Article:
The Xbase language and compiler has been improved in many ways.

Full support for Annotations

Xbase now supports all annotation values and constant expressions in annotations.

class MyEntity {
  @Columns(#[@Column('id'), @Column(value = 'timestamp', length = 2 * 3 * 7)])
  CompositeKey key
}
	

Method overload validation

Ambiguous method invocations are checked and reported with a detailled message. The compiler optionally detects valid but suspiciously overloaded methods that could be implemented by accident. This is especially handy when property access and extension methods come into play.

Here's an example how it is used within Xtend.

class A {
  def isCheck() {..}
}
class B extends A {
  def m() {
    /*
     * Ambiguous feature call.
     * The methods
     * 	getCheck() in B and
     * 	isCheck() in A
     * both match.
     */ 
    this.check
  }
  def getCheck() {..}
}
	
Important note:

You have to make sure to use the library in version 2.5 along with the introduced compiler checks.

Discouraged variable names

Some variable names are used implicitely by Xtend, for example the variable name 'self'. The compiler optionally reports if these names were picked manually.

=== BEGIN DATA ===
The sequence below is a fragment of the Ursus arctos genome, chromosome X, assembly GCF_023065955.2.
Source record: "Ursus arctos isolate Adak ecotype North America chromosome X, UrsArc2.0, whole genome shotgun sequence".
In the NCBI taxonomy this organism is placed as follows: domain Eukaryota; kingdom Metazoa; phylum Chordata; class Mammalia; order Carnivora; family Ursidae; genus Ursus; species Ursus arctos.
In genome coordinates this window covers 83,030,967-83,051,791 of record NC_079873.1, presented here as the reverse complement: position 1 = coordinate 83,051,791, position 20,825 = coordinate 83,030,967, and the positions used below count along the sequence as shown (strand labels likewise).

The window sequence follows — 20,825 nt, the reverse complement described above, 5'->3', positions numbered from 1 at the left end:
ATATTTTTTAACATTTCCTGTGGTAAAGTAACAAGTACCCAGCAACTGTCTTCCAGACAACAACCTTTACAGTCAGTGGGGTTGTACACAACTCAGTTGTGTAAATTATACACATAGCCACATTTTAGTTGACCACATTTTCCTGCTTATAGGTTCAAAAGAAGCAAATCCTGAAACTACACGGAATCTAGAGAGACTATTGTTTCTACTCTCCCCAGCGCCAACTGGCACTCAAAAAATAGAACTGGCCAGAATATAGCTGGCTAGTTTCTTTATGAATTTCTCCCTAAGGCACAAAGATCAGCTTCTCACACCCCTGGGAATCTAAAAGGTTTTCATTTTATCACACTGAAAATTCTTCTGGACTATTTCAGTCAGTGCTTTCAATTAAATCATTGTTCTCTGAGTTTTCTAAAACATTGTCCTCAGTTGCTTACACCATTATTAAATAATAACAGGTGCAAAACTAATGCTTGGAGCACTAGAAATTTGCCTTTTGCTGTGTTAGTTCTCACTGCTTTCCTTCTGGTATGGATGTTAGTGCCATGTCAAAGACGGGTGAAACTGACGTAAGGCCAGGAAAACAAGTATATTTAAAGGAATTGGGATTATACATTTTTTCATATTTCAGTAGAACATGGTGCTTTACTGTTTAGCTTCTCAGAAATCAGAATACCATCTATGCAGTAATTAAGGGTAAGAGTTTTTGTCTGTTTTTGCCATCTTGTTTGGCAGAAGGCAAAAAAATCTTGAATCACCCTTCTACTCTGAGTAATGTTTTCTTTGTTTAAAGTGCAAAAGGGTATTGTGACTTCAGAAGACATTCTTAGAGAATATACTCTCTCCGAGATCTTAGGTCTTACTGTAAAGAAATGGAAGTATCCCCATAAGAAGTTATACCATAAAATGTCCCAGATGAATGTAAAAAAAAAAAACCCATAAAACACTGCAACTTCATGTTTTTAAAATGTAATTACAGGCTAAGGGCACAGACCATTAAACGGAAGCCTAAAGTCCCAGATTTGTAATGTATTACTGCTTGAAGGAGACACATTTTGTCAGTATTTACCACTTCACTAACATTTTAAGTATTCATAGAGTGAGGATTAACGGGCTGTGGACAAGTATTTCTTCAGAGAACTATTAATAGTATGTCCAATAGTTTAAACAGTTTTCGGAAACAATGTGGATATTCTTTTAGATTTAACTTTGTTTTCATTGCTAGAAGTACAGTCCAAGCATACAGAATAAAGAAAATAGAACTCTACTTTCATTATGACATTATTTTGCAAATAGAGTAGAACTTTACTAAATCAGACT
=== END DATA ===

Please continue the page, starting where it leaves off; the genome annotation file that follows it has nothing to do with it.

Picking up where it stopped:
Auto casts

Xbase supported auto-casts right from the beginning with its powerful switch expression. In 2.5, the more familiar syntax with instance-of checks caught up and also applies automatic casts in if expressions and while loops.

if (c instanceof String) {
  c.substring(42)
}
	

Switch over enums

One of the few places where Xbase's syntax could be improved compared to Java, was a switch expression over enumeration values. Now it's no longer necessary to use a qualified name or static imports for the enum values but the literals are available automatically for the case guards.

switch p {
  case CLASS: 1
  case RUNTIME: 2
  case SOURCE: 3
}
	

Improved type inference with primitive values

The local type inference has been improved when primitive types are involved. Their wrapper types will be used in fewer cases which prevents unexpected exceptions at runtime. An optional compiler check can point to places where primitive defaults are used rather than explicit values.

 

@Xtext on Twitter